Here’s an interesting observation, I needed to write a little script to automate some number calculating for me. I was wondering whether to do it in Ruby or Python. I’m doing a lot of Python at the moment so I felt I ought to give Ruby a little go. Share some of the love.

However the solution I had in mind really didn’t work with Ruby because while Ruby has open classes it has a comparatively fixed idea of attributes. In Python you can set attributes very freely on any object so I have got in the habit of creating something and then enhancing by applying a function. Example? Okay.

def make_captain(actor):
actor.rank = "Captain"
return actor

class Person:

captain = make_captain(Person())

So this little trick doesn’t work, or rather is much more difficult to do in Ruby as Ruby, at is dynamic heart, is a language that believes in object-orientation and that classes should encapsulate rather than being little collections of data. You can use instance_variable_get/set but it lacks the elegance of the Python syntax.

In Ruby it would be easier to define the attributes in the class using the existing metaprogramming constructs and then have a class method to generate the content (effectively encapsulating my script logic).

Now this isn’t a straight “Ruby sux, no Python sux more” post. Between Scala, Clojure and Python I have been doing a lot more in a functional style that depreciates objects as anything more than value carriers. The Ruby vision of a class would give me something with a stronger sense of purpose and encapsulation, something that is hard to benefit from in a script for a particular purpose.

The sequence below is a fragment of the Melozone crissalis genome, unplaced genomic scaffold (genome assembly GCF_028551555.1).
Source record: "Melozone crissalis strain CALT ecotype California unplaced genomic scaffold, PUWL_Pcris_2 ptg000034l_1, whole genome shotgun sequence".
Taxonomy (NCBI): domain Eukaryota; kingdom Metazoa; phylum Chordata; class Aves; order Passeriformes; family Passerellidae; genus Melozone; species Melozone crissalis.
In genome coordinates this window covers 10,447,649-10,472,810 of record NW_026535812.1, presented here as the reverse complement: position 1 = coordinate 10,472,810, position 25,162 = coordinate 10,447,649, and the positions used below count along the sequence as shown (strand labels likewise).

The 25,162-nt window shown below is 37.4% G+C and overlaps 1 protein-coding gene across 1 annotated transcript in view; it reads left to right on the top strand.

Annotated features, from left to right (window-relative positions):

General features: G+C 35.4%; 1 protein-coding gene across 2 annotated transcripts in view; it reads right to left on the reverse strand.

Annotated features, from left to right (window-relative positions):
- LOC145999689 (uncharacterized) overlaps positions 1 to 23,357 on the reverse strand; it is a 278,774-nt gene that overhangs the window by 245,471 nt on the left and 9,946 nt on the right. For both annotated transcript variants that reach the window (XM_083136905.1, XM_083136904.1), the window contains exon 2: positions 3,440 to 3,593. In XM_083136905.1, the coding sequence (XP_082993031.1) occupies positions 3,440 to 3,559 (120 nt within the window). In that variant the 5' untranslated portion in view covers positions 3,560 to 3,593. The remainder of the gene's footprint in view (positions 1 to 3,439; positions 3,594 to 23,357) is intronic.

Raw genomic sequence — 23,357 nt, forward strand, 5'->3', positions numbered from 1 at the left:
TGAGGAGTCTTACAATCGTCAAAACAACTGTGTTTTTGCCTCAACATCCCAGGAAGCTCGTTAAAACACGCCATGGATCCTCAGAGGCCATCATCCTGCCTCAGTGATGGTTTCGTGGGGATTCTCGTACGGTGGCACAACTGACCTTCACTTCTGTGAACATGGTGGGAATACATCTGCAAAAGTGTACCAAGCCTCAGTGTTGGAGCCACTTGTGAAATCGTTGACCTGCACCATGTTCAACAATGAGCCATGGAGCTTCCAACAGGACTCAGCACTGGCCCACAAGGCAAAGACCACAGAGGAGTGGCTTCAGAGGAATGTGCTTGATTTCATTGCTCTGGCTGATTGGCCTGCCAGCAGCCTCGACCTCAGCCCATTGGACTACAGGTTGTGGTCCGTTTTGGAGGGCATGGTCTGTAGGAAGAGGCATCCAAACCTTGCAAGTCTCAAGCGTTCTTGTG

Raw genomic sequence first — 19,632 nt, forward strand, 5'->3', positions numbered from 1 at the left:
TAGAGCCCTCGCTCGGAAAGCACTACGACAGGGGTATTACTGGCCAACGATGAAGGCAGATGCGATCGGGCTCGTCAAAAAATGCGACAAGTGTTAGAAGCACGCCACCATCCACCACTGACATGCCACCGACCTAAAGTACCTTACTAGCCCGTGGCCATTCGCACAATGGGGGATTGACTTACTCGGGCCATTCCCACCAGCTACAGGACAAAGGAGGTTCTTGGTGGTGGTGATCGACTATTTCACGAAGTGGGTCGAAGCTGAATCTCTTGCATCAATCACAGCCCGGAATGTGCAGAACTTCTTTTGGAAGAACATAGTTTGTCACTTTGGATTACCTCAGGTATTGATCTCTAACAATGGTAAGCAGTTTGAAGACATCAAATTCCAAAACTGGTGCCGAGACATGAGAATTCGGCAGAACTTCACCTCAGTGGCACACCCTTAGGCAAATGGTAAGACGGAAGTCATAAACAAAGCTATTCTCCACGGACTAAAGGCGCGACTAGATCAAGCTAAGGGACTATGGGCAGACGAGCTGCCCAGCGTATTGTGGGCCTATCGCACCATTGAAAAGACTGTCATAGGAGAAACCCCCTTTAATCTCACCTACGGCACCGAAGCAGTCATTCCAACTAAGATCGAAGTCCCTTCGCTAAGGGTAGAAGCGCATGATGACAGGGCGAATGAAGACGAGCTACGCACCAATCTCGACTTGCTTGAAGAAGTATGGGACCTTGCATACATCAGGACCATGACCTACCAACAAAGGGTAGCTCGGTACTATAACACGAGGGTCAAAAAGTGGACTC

What is going to be interesting this year is trying to identify when the value of a piece of code is in the structure of it’s data-definition (i.e. objects) versus its process (functions). Having had a think about it I should perhaps rewrite my script to use some OO modelling because it may answer similar requirements down the line. However from a strict Lean/Waste point of view I should have gone with the Python solution as Ruby was imposing a restriction on me while providing benefits that I was unlikely to realise.

Python, Web Applications, Work

Declare for simplicity

I was struggling with an issue today on a template that was blowing up due to missing keys in a template data hash. At first I tried to write some conditional code in the template. That ended up being quite ugly so then I was trying to find a way to condition the template on whether the key was present.

Then it struck me that the issue was really the missing key. As the hash is prepared in Python code the original implementation frugally avoided creating the entry if the underlying data wasn’t present. While this is clever and minimal it actually just pushes the complexity out of the Presenter logic and into the template where it is much worse because you can only interact with the Presentation’s abstraction of the original data.

The problem here is that dynamic languages sometimes allow you to be too clever. In a declared structure system you have to declare all your data and provide sensible defaults. This makes writing the templating solution at lot easier as you never have a missing data problem to deal with (you still have headaches with duff defaults but that is a different post).

So I went back to the presenter and declared an empty list under the key that had been causing me grief. Bingo! My failure went away and the default behaviour of not generating any content for the empty list kicked off, reducing my template back to the unconditional single-line I had originally.

Ruby, Web Applications

Haml, Sinatra and template variables

Haml advertises itself as offering a haiku for HTML; that might mean it is short, beautiful and expressive or it could mean it is enigmatic, unsatisfying and cryptic. After a period away I have forgotten how Ruby-centric Haml is. If you want to include parameters in a Haml template within Sinatra you need to bind a map to the parameter locals.

haml :index, :locals => {:hello => “World”}

The easiest way to then include the data within a tag seems to be to use Ruby string interpolation

%p= “Hello #{locals[:hello]}”

There may be more elegant ways to do this but it seems relatively idiomatic. It is just hard to adjust to after months working on very restrictive templating systems.